"Wear black clothes ... or stay at home if you can ... hang a black flag next to an Egyptian flag outside your house ... don't buy anything on the day ... boycott state-owned papers," the Facebook page urged.
 
But most Egyptians carried on their lives as normal on Sunday, with analysts saying that the failure showed the limited influence of online activism.
 
Mohammed Sayyed Said, a political analyst, said the "total failure" of the planned strike showed online activists' inability to connect with ordinary Egyptians.
 
"Several thousand people were debating an issue, which is extraordinary by any standards... But when it comes to touching cause with the public, it's a different story," Said, who is also editor of the independent Badeel newspaper, said.
 
About eight per cent of Egyptians use the internet, the International Telecommunications Union says.

Relaxed atmosphere
 
Al Jazeera's Amr El-Kahky, reporting from Cairo, said on Sunday that the atmosphere in the capital was quite relaxed despite the call for protests.

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"We also heard claims by some civil servants that there were memorandums being circulated into government offices threatening disciplinary action against those who chose to stay at home today," he said.

On Tuesday, the Muslim Brotherhood, the main opposition group in Egypt, supported the day of protest.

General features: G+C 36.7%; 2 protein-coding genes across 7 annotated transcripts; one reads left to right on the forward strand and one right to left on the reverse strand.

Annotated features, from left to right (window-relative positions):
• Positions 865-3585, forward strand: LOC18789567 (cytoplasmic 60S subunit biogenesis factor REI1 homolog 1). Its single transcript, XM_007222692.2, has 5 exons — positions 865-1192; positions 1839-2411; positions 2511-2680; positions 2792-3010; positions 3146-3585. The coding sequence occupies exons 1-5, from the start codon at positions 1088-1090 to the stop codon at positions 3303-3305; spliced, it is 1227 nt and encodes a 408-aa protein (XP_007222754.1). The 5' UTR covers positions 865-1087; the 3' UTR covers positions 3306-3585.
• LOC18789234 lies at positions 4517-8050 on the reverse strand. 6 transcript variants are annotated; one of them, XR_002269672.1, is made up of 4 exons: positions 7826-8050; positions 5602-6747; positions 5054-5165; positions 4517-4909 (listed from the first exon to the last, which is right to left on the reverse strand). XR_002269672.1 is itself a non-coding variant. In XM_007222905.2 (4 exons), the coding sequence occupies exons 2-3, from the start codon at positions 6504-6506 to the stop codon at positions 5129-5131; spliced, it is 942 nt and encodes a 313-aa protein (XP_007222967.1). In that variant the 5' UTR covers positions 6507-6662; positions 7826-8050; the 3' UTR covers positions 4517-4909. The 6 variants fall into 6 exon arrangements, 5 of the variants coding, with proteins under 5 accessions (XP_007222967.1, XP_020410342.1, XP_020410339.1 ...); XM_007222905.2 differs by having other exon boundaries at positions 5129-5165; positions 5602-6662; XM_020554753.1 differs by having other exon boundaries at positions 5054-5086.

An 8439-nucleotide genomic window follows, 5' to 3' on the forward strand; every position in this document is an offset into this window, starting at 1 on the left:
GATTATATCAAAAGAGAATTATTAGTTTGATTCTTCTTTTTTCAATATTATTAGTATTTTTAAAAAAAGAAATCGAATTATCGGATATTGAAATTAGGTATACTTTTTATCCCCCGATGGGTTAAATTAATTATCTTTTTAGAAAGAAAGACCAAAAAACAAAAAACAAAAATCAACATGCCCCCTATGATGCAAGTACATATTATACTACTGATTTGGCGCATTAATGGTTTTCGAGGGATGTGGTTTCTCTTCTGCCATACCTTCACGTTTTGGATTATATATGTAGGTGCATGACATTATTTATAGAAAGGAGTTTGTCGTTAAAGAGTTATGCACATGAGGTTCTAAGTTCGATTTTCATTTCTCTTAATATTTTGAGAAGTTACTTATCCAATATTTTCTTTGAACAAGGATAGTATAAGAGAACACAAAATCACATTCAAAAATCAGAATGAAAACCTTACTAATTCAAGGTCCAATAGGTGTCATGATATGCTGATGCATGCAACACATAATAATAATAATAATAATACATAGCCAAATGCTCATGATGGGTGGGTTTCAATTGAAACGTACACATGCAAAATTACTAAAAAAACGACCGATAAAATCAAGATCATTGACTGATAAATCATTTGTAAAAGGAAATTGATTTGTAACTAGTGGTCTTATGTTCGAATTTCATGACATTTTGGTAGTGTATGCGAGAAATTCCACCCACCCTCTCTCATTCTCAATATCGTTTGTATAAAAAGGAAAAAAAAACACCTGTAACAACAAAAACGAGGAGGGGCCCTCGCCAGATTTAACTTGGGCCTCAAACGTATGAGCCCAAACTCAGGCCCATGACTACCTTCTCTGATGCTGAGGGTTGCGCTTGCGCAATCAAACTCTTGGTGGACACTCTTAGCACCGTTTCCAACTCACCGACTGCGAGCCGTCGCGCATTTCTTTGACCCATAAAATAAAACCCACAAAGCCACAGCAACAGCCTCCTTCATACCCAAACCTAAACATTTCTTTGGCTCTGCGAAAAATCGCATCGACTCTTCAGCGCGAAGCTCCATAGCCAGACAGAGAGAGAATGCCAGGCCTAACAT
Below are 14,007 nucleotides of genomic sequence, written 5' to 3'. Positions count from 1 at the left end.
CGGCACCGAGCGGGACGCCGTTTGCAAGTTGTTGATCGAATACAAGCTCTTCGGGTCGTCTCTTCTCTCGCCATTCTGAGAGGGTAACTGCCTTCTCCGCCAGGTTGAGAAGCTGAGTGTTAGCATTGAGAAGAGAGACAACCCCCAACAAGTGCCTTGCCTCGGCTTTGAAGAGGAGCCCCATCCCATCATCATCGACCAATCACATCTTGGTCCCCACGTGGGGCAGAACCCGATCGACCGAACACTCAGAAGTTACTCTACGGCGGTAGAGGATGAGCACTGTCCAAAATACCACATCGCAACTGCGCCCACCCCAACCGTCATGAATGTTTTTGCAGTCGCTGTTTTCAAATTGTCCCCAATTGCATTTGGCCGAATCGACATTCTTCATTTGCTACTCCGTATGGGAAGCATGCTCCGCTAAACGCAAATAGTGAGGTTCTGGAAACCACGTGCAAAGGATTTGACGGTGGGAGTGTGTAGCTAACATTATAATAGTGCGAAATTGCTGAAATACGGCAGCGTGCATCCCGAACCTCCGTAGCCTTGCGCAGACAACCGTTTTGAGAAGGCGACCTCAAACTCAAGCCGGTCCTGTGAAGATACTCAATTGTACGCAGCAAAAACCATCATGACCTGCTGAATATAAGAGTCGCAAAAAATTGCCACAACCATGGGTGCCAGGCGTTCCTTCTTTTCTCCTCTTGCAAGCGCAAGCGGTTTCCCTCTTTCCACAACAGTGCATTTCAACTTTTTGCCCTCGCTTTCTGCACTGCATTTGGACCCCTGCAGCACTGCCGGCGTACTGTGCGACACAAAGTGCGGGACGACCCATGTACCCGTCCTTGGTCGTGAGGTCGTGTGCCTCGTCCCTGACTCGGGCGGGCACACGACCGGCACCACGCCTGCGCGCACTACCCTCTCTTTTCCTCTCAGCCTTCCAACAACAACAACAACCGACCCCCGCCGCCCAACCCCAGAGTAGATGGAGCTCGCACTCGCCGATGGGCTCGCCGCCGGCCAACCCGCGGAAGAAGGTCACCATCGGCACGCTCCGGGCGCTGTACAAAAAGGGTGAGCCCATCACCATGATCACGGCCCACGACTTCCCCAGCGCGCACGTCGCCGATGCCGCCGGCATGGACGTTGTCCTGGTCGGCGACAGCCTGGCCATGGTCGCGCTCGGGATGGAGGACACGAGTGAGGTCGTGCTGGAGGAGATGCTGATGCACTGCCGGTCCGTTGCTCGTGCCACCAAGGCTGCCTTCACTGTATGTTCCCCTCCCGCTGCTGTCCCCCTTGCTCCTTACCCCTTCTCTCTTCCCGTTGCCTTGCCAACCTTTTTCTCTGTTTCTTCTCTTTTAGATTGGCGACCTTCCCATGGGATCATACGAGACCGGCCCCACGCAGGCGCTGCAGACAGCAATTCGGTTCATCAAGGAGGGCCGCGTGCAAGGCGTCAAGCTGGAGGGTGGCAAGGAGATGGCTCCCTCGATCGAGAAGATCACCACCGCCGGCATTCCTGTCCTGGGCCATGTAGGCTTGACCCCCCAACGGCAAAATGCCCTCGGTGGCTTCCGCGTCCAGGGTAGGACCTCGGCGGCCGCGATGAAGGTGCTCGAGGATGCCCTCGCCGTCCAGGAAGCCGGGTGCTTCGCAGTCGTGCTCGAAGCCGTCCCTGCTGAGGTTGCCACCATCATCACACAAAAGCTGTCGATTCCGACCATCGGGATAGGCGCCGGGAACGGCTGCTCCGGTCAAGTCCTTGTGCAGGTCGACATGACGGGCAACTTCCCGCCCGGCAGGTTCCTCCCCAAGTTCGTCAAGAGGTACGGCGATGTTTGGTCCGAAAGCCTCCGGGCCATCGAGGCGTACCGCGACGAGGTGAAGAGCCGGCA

"The Muslim Brotherhood declares its endorsement of the call to stay at home next May 4, with the exception of those working in medical and public service institutions, and those who have exams in any educational institution," the group said in a statement.
  
On April 6, a day of nationwide action was called, resulting in riots erupting in the Nile Delta industrial city of Mahalla, where three people had died and hundreds were detained after demonstrators pulled down posters of Mubarak.
  
Esraa Abdel Fattah, 27, who created a Facebook group calling for the April 6 strike, was arrested and jailed for three weeks for "inciting unrest".

In recent months, a number of strikes and protests have occurred in Egypt against low salaries and price rises.
 
The rising public anger is considered one of the most serious challenges to Mubarak government.